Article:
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New Age Beliefs Aren't Christian, Vatican Finds

Popularity is partly due to churches' failure to address people's need for meaning and transformation, the study acknowledges.

February 08, 2003|Larry B. Stammer | Times Staff Writer

The Age of Aquarius is ultimately incompatible with Christianity, the Roman Catholic Church declared in a long-awaited study issued this week.

But at the same time, church officials admitted that some of the popularity of New Age beliefs can be attributed to the failure of established churches to adequately address the deepest needs of humans for meaning and personal transformation.

"New Age is attractive mainly because so much of what it offers meets hungers often left unsatisfied by the established institutions," the Vatican said.

The 90-page study, which was issued by the Vatican Working Group on New Religious Movements, responds to concerns raised over the years by bishops and others about New Age thought and practices making inroads among the Catholic faithful. The study said it is important for the church to clearly state what is and is not compatible with Christian teaching.

In particular, the study condemned New Age beliefs and practices that assert that God is fully within each human being, that individuals can save themselves or that Jesus was but one manifestation of an impersonal "cosmic Christ" that permeates the universe.

The term New Age covers a broad array of beliefs and practices. Some adherents speak of the healing powers of crystals. Others claim to be channels to spiritual beings. Many more New Age followers practice yoga and meditation.

"It's much more an idea of tuning themselves to an impersonal reality that is seen as the underlying cause of the universe," said J. Gordon Melton, author of the Encyclopedia of American Religions and head of the Institute for the Study of American Religion in Santa Barbara.

When the New Age movement peaked a decade ago, about 3 million to 6 million Americans subscribed in one way or the other to New Age spirituality.

While critical of New Age beliefs, the study candidly acknowledged widespread criticisms leveled at Catholicism and other established Christian churches.

"Some say the Christian religion is patriarchal and authoritarian [and] that political institutions are unable to improve the world," the study said in listing some reasons New Age ideas appeal to many.

The problem with New Age thinking lies not in its assessment of the problems with modern society, but "in what it proposes as alternative answers to life's questions," the Vatican said.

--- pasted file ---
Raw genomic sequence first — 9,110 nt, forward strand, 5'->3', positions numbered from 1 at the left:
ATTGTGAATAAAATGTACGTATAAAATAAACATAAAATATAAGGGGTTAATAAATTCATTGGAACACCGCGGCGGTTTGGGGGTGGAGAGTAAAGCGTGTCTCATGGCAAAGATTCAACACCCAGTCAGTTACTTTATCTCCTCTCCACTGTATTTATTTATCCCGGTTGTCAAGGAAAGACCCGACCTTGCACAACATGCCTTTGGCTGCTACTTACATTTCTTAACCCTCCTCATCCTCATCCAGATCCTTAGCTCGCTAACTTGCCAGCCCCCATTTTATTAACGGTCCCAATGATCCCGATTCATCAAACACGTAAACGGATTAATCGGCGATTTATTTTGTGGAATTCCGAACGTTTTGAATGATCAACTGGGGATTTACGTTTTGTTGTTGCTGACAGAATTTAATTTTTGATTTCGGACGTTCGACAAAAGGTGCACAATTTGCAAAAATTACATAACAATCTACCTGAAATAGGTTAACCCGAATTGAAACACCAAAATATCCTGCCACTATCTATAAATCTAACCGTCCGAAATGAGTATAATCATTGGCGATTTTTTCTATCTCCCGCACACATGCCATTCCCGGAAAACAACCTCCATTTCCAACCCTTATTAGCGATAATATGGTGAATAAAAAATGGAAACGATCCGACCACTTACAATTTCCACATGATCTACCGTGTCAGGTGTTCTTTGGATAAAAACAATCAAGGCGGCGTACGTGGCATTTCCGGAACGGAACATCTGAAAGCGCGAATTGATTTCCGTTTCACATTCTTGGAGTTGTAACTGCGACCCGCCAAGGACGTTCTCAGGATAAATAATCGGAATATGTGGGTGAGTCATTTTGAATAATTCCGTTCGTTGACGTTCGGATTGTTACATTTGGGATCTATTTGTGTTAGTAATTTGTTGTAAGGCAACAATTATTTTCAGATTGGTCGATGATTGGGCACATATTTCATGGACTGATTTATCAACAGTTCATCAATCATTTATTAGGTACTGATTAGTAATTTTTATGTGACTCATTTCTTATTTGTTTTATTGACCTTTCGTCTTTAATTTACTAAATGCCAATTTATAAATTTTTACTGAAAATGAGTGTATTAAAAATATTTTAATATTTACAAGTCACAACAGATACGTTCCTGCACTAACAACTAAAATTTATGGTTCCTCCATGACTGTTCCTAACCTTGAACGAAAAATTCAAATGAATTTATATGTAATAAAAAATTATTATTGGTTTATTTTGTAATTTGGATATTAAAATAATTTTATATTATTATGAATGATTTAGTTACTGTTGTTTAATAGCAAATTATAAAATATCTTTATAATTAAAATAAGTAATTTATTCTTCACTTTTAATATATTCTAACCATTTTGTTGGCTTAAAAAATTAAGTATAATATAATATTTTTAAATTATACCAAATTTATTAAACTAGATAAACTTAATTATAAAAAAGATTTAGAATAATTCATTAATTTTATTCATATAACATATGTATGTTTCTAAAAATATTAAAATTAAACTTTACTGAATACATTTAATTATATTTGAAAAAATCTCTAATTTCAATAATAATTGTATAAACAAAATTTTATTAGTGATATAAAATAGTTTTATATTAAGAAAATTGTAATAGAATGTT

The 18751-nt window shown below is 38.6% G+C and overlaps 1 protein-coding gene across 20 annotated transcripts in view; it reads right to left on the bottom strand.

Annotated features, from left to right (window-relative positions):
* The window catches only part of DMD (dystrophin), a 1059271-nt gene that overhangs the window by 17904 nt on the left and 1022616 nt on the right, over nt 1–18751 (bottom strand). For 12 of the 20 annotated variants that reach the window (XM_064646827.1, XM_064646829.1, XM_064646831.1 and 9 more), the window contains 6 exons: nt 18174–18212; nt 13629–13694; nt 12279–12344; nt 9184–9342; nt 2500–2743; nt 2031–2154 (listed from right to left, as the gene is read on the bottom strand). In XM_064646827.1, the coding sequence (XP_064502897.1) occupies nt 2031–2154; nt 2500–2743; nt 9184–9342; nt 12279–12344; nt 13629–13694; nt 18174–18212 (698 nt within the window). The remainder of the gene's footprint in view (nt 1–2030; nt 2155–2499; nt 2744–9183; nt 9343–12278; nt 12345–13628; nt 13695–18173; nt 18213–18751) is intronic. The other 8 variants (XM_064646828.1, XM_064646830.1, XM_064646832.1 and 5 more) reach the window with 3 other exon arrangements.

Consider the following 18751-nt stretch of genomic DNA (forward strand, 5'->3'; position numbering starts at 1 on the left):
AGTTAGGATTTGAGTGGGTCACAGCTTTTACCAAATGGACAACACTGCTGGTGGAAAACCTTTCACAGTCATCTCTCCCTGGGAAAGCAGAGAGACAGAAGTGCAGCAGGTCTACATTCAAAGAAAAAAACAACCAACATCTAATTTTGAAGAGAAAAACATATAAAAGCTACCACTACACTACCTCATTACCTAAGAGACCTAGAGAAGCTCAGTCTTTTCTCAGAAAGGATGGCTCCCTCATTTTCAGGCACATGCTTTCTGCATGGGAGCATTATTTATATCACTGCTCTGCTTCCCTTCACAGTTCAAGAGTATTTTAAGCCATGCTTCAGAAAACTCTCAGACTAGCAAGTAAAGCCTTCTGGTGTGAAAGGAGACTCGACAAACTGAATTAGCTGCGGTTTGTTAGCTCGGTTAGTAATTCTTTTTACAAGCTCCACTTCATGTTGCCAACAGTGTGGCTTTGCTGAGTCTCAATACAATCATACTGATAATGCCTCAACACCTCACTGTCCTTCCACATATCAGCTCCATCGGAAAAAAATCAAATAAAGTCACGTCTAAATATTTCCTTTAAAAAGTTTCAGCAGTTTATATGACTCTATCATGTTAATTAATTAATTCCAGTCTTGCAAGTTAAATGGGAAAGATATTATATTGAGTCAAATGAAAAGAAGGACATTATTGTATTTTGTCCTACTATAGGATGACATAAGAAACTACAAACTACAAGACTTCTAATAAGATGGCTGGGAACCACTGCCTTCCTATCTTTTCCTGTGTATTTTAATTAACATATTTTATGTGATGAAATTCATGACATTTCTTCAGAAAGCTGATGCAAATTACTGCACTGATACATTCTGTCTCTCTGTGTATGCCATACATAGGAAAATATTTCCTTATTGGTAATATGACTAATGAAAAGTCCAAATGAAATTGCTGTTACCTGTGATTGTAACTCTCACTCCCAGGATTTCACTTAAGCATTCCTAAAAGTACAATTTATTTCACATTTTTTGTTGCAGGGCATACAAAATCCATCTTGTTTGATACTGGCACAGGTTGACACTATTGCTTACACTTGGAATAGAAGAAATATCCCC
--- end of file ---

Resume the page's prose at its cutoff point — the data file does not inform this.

What is disturbing -- and incompatible with Christianity -- is the rejection of a personal and transcendent God, the study said. It also rejected a "spiritual narcissism" rooted in myth, not history, and essentially focused on the individual instead of the community.

"It is clear that, in theory at least, the New Age often recognizes no spiritual authority higher than personal inner experience," the study said.

On environmental awareness, the study warns against an "implicit pantheism" that can assert that all things are God.

"Music that relaxes you is good. But if this music empties prayer and prayer turns into just listening to music and falling asleep, it's no longer prayer," Msgr. Michael Fitzgerald told reporters in Vatican City. Fitzgerald is president of the Pontifical Council for Interreligious Dialogue, a member of the working group that produced the study.

Melody O'Ryin, New Age publisher of Light Technology Publishing and Sedona Journal of Emergence, said the Vatican over-emphasized the differences between Christian and New Age thought.

"If you look at the New Age philosophy, there is not that much difference," she said. "There are attempts to explain mysteries, attempts to give details about what the mysteries might mean, but ultimately the further you go, the more mysteries there are."

O'Ryin said her response was actually a statement from the goddess Isis, who spoke through a New Age channeler named Robert Shapiro. Shapiro conveyed his conversation with Isis to O'Ryin, she said.

The Vatican study, of course, is not the only Christian critique of the New Age movement. The Southern Baptist Convention, the nation's largest Protestant denomination, shares many of the Catholic Church's criticisms.

Richard Land, president of the convention's Ethics and Religious Liberty Commission, said there would be widespread agreement among Baptists that New Age ideas are contrary to Christian tradition and doctrine.

The criticisms come at a time when some scholars believe that the Age of Aquarius, rather than dawning as proclaimed in the 1968 hit song, is approaching its twilight.

But even if the New Age movement is on the wane, many adherents remain, Melton said.

"A lot of people stuck with it. Millions of people got in. We could hardly count the number of occultists in the 1950s. Now we can count them. Huge numbers bought into the movement, and most of them seem to have stayed with it."

The complete English text of the Vatican study can be found on the Internet at www.vatican.va/phome_en.htm. Click on the word "latest."

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